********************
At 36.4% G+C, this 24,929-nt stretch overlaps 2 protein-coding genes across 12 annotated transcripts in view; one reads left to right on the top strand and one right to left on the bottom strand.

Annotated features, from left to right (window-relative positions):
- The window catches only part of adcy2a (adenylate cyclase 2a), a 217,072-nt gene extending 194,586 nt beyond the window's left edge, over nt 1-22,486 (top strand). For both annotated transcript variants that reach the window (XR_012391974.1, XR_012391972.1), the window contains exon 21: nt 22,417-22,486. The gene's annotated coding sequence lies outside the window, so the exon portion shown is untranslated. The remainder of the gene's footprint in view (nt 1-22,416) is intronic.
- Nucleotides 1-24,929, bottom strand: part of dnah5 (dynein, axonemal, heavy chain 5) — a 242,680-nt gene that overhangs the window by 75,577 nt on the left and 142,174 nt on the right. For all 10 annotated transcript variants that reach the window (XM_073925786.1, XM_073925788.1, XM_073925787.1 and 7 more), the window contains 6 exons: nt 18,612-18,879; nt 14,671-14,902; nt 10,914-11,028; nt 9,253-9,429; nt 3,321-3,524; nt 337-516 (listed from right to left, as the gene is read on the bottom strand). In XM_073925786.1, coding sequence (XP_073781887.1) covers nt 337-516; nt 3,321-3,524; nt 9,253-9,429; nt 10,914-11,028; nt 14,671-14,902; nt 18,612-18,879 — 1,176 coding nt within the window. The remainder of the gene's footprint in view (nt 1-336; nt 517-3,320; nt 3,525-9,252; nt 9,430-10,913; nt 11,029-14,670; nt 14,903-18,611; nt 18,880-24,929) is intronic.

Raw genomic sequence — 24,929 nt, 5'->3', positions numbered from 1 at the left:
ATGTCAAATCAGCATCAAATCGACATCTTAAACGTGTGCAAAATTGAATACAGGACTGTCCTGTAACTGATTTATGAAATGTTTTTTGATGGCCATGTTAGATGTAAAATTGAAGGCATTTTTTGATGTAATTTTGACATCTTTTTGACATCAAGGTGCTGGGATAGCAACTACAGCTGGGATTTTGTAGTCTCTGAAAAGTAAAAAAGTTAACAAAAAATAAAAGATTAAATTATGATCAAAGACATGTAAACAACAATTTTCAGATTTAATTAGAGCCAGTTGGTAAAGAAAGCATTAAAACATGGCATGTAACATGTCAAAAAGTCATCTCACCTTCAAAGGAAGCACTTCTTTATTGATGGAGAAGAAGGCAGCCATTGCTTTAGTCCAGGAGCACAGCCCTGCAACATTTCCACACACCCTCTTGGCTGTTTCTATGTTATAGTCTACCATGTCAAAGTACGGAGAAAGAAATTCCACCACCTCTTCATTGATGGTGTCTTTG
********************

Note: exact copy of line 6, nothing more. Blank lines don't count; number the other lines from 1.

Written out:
ATGTCAAATCAGCATCAAATCGACATCTTAAACGTGTGCAAAATTGAATACAGGACTGTCCTGTAACTGATTTATGAAATGTTTTTTGATGGCCATGTTAGATGTAAAATTGAAGGCATTTTTTGATGTAATTTTGACATCTTTTTGACATCAAGGTGCTGGGATAGCAACTACAGCTGGGATTTTGTAGTCTCTGAAAAGTAAAAAAGTTAACAAAAAATAAAAGATTAAATTATGATCAAAGACATGTAAACAACAATTTTCAGATTTAATTAGAGCCAGTTGGTAAAGAAAGCATTAAAACATGGCATGTAACATGTCAAAAAGTCATCTCACCTTCAAAGGAAGCACTTCTTTATTGATGGAGAAGAAGGCAGCCATTGCTTTAGTCCAGGAGCACAGCCCTGCAACATTTCCACACACCCTCTTGGCTGTTTCTATGTTATAGTCTACCATGTCAAAGTACGGAGAAAGAAATTCCACCACCTCTTCATTGATGGTGTCTTTG